Manuel Garay
Mexico Country Managing Director
Power Electronics
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Renewable Energy Development Leads to Energy Storage Overhaul

By Cas Biekmann | Fri, 12/10/2021 - 09:00

Q: Why is the Mexican energy sector such an interesting market for Power Electronics?

A: We have identified an alignment between our technologies and the solutions that the Mexican energy market needs. These solutions are needed despite the slowdown in the renewable energy sector, which we expect will change soon. It will prove to be unsustainable for Mexico to continue walking in the opposite direction amid all the wonderful developments and innovations taking place in energy markets all over the world as the energy transition continues, particularly in the field of energy storage. The energy storage situation in Mexico requires a great deal of attention and work. We need to see the public and private sectors coordinate a more aggressive frontal assault to address the country’s energy storage needs through the initiation of many more projects. Between 2017 and 2019, we installed 2GW of solar generation capacity in Mexico but no storage capacity. This is creating imbalances in the national grid and energy storage is essential to the correct functioning of that grid.

 

Q: How is the company adapting its leading inverter solutions to the Mexican market?

A: As a company, we are focused on working with large utility clients, so we cannot get involved in smaller projects or distributed generation. This has somewhat complicated our involvement in the Mexican solar market. Thankfully, we have adapted our structure to compensate for this, acquiring additional business in Mexico through our mobility solutions division, which is taking advantage of the increase in demand for electric vehicle charging stations. Our industrial division in Mexico, through which we are able to service the country’s mining and oil sectors, is very active. This includes activity in the artificial lift subsector within shallow water oil and gas operations in Mexico’s globally renowned Campeche Basin. Energy quality and regulatory compliance have also been a significant sector of business for us in Mexico. We have many equipment solutions to offer in that category. All of this has allowed us to successfully weather the storm that Mexico’s renewable energy sector is going through, along with its consequential halting of solar energy projects, particularly the larger ones where we are best suited to participate. We will continue to bet on the future of Mexico’s renewable energy development because the magnitude of the potential is simply undeniable.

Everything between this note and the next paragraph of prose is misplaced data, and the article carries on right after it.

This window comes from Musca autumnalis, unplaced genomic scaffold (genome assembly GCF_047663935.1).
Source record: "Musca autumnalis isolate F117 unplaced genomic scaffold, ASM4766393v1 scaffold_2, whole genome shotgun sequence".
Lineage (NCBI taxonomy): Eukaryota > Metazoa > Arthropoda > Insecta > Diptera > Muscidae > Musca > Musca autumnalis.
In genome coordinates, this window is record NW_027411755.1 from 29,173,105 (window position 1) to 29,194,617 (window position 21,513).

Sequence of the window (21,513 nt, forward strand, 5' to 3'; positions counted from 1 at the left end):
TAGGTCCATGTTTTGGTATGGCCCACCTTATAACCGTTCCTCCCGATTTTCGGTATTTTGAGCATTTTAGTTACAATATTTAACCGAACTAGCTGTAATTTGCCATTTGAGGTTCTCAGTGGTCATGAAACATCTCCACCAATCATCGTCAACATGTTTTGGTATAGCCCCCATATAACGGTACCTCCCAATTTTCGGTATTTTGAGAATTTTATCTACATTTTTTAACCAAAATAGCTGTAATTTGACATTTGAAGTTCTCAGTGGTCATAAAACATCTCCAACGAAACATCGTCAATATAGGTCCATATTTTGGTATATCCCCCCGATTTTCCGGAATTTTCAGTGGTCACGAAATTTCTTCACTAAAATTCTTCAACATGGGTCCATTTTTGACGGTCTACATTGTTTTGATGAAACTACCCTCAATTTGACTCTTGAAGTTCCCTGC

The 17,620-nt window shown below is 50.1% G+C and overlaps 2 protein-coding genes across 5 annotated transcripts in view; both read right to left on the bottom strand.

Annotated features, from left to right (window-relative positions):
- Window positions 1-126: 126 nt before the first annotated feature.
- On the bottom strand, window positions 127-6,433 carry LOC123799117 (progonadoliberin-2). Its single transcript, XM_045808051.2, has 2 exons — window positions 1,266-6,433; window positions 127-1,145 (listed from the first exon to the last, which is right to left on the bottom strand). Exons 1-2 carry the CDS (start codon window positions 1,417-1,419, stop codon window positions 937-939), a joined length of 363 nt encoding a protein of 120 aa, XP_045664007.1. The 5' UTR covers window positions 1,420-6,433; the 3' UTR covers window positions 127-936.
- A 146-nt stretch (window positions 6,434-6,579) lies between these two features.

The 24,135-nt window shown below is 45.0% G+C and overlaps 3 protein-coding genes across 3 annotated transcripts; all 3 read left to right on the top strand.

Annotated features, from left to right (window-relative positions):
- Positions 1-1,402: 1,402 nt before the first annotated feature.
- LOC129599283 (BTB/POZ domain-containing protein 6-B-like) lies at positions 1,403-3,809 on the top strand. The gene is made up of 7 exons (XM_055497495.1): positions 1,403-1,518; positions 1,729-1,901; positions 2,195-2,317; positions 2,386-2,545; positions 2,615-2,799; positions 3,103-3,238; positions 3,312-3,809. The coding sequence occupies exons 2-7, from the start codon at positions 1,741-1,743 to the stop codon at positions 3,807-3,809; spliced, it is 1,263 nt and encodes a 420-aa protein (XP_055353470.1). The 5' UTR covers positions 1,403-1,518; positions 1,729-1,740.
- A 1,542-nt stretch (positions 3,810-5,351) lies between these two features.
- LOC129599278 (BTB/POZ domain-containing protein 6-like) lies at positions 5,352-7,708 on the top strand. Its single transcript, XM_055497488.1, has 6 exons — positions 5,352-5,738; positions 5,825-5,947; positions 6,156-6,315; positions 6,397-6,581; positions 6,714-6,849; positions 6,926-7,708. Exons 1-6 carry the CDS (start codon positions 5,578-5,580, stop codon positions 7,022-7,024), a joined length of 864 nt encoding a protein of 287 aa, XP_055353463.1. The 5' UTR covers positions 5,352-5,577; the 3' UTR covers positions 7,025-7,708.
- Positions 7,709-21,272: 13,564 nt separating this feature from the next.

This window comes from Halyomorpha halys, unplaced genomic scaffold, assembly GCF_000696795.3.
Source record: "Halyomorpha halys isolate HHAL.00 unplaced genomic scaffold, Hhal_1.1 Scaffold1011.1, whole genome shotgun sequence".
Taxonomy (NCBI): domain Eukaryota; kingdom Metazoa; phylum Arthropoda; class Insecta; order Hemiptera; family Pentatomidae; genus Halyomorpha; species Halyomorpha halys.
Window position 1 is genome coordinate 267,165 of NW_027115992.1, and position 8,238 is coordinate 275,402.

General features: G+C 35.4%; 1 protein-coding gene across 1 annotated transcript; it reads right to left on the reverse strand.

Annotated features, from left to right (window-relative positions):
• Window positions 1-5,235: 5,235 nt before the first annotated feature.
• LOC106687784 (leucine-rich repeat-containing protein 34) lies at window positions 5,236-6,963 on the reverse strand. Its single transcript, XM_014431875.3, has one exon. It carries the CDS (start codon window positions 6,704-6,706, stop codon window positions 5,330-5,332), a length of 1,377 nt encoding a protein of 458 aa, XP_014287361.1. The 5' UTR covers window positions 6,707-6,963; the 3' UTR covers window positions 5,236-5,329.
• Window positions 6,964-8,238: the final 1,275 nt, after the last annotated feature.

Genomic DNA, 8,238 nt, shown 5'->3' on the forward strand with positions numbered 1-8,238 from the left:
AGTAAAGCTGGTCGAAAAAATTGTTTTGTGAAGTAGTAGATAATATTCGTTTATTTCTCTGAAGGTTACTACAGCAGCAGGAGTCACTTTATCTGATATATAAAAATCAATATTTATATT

Q: What is your forecast for solar growth in Mexico?

A: It is quite hard at the moment to predict what the pace of change will be. However, the energy transition is a globalized process and it is unstoppable. The current federal administration has no chance of standing in its way or even slowing it down. By 2050, the US is expecting to generate between 50 and 60 percent of its energy through renewable sources. By the mere virtue of being its neighbor, Mexico undoubtedly will be influenced by these overriding trends regardless of its current political bent toward hydrocarbon resources. The energy development patterns of the US and Mexico have a historical tendency of mirroring each other. Investment will be detonated in this way. It is simply inevitable. Investment in generation will also detonate investment in storage because electrical grids need this type of infrastructure investment to survive the growth that is necessary for increasing energy demand. We are certain that within the next two to three years, Mexico will experience a revolution in its energy storage projects, investments and technologies and we plan to be a part of that revolution.      

 

Q: To what extent do regulatory issues play a role in accelerating Mexico’s development of its energy storage capabilities?

A: It is interesting to note that the only major storage projects in the pipeline in Mexico are taking place in Baja California, which derives its electricity from a grid that is independent from the rest of the country. That independence grants the region some degree of political and regulatory agility. We are expecting to see more major projects announced in the short to medium term but Baja California is likely to become a reference and a template for similar developments in the rest of the country. It also might come to depend less on the efforts of the private sector and more on executive decisions made at much higher levels of government. 

Power Electronics is a global leader in the production and installation of variable speed drives, electronic soft starters, solar inverters, energy storage and recharging units. Its products have been adapted for a variety of industrial uses.

Cas Biekmann Cas Biekmann Journalist and Industry Analyst